2. A hydraulic valve operating system comprising in combination with a rotating shaft, a cam member mounted to rotate with said shaft, a first cylinder, an actuating piston movable in said first cylinder, means designed to transform angular movement of said cam member into reciprocating movement of said actuating piston, a valve seat and a valve movable relative thereto, a second cylinder, an actuated piston in said second cylinder operatively connected to said valve, :3. spring member urging said valve toward said valve seat, liquid filled conduits connecting the opposite areas of said actuating piston with the opposite areas of said actuated piston whereby movement of said actuating piston in one direction will positively open and movement in the other direction positively close said valve, means for compensating leakages during operation, and a relief valve to prevent excess valve closing liquid pressure on said valve when the same has been closed by said spring member.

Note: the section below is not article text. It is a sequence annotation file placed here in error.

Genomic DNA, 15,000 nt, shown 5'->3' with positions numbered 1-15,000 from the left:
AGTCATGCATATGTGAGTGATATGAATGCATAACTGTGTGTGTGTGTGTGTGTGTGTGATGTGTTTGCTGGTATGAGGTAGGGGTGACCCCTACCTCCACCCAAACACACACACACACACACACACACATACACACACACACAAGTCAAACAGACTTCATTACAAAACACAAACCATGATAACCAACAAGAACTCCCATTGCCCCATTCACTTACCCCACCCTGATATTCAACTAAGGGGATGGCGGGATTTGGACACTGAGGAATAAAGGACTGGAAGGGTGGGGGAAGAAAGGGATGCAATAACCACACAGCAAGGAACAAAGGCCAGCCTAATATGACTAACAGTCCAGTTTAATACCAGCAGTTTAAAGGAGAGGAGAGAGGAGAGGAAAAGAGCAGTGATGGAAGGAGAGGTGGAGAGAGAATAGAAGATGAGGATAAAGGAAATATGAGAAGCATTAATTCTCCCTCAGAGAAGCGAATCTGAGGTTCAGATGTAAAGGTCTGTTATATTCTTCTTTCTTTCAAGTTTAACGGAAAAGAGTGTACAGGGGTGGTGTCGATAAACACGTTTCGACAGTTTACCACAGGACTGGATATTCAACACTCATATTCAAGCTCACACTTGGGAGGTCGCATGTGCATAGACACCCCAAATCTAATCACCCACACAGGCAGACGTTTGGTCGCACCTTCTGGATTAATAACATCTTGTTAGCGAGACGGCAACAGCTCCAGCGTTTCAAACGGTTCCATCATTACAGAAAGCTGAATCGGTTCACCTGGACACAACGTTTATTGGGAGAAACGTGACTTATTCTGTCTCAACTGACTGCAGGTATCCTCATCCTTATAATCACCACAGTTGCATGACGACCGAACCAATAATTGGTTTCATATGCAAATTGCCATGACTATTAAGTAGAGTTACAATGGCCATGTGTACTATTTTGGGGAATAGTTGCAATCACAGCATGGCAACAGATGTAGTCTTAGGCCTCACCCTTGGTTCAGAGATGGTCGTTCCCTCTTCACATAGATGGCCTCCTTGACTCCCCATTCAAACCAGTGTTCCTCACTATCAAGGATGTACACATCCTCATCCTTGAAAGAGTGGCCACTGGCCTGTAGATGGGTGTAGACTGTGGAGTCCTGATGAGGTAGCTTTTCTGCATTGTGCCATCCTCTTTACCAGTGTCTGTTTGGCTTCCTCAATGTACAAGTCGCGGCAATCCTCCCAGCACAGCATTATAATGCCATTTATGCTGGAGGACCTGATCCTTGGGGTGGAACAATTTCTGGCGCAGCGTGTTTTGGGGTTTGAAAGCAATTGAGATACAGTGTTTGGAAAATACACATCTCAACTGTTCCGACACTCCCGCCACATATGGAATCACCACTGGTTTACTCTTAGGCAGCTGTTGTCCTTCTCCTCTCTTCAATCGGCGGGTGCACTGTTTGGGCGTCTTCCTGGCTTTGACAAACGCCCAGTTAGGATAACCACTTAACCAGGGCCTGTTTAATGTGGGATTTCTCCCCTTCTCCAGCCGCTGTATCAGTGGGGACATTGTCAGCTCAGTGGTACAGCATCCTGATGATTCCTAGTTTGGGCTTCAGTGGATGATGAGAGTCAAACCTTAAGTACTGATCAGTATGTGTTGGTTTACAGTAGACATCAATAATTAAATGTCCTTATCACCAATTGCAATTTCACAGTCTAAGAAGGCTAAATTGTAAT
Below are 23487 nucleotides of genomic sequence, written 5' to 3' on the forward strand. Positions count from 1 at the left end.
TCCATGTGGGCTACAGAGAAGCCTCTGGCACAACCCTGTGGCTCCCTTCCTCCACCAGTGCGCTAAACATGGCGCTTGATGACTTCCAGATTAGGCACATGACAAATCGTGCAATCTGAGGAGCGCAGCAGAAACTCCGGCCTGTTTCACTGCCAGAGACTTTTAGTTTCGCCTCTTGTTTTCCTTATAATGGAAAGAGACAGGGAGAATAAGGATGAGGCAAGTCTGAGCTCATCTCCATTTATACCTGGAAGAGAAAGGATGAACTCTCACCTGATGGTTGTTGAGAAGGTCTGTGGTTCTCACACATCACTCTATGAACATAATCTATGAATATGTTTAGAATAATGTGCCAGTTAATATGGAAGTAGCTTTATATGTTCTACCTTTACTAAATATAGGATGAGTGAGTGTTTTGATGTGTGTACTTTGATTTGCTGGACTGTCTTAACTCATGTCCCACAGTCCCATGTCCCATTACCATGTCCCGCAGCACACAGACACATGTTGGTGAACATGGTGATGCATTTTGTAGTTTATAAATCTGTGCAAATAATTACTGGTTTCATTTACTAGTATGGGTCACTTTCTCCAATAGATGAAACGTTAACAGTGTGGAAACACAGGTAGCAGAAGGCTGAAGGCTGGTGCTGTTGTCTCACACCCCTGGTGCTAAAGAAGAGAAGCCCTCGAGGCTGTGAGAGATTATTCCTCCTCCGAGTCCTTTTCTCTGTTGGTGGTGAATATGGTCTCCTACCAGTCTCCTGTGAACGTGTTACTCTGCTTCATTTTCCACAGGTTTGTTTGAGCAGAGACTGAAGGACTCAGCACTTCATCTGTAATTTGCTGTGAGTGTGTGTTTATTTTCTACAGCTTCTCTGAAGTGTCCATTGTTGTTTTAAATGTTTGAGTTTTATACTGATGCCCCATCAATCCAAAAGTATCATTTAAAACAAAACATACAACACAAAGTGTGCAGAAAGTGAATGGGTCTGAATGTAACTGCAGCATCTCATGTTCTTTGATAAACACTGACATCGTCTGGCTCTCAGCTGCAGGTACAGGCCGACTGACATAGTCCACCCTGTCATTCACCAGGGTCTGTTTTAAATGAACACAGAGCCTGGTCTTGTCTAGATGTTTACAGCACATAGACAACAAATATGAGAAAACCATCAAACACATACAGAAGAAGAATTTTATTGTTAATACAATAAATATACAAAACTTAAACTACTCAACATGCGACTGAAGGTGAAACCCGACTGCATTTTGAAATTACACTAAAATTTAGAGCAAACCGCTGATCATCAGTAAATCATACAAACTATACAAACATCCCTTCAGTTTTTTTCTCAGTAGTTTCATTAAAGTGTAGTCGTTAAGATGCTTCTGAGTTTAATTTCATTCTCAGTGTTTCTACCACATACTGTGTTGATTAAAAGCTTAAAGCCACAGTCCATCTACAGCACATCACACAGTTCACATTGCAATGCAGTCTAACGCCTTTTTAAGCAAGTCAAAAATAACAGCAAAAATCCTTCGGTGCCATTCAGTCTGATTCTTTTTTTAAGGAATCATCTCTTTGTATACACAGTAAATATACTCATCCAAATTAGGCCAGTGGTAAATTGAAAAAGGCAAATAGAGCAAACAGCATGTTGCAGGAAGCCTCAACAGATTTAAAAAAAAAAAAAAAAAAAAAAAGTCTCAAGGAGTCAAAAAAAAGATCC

3. A hydraulic valve operating system according to claim 2, wherein two separate actuating cylinder-piston motors are connected by said liquid filled conduits to said opposite areas of the actuated piston, respectively, said rotating shaft being provided with means adapted to periodically move one of the actuating pistons to positively open and to periodically move the other actuating piston to positively close said valve.


REFERENCES CITED The following references are of record in the file of this patent:

UNITED STATES PATENTS Number Name Date 30 1,696,984 Trbojevich Jan. 1, 1929 1,769,686 Goldsborough July 1, 1930 2,329,662 Steiner Sept. 14, 1943 FOREIGN PATENTS 35 Number Country I Date 573,596 France June 26, 1924 748,426 France Apr. 18, 1933